We all react differently to seeing someone in distress. Some feel empathy. Some don’t. Some feel the pain so strongly they take it on as their own. Flagstaff social neuroscientist Chad Woodruff is trying to measure compassion and empathy by recording the activity of “mirror” or “social neurons” in the brain.
“These mirror neurons help us to rapidly understand one another, so in the lab, we will record electrical brain activity while participants are looking at others feeling emotions, and we will see how much does this person’s brain respond to seeing others in emotional distress. And then we’ll also show them pictures of themselves expressing distressful emotions. And if the brain makes a big difference between whether the participant is looking at himself or another person, that participant tends to be good with empathy,” he says.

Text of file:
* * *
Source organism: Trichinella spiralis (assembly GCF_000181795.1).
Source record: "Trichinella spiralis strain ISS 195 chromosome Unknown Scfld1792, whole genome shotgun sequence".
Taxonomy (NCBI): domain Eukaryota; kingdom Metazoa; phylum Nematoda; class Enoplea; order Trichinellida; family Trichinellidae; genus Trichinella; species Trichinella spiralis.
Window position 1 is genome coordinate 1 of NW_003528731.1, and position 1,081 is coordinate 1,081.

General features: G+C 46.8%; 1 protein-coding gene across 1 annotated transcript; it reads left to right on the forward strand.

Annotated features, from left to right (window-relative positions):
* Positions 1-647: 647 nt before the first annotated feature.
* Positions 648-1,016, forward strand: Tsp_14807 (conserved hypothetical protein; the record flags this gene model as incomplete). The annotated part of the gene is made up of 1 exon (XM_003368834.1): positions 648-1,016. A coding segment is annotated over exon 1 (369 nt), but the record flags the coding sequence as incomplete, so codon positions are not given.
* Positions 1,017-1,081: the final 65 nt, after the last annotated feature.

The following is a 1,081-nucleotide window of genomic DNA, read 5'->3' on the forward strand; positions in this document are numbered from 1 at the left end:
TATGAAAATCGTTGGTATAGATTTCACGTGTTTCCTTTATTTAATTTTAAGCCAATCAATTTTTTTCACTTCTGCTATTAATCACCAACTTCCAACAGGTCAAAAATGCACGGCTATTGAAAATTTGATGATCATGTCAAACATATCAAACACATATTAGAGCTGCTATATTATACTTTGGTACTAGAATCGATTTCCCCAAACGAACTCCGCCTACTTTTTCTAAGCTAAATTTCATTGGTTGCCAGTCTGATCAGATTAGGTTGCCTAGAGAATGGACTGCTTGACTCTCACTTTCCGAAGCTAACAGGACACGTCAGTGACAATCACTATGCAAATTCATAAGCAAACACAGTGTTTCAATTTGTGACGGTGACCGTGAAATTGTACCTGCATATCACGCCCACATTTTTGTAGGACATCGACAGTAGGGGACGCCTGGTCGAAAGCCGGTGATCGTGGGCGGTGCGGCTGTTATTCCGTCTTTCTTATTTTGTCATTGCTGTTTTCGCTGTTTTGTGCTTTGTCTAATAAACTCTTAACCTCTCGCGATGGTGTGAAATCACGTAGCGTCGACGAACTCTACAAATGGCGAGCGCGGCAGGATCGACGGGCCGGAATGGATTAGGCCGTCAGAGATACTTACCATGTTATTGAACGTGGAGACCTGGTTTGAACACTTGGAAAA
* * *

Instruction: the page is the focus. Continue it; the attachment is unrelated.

Not every human brain is wired to feel compassion, however. Woodruff says people with certain brain dysfunctions, including anti-social personality disorder, may not experience empathy within what is considered the normal range, or at all.
“One thing we are learning in psychological sciences is that a person’s behavior is not under any real sense of free control. That is, the person you are is not someone you chose to be, but rather something your brain, your genetics, your environment, your upbringing, all these things conspire to make you precisely who you are at this precise moment,” he says.
Woodruff believes his research helps identify conditions that promote—and demote—empathy, and may help us engineer more compassionate societies in the future.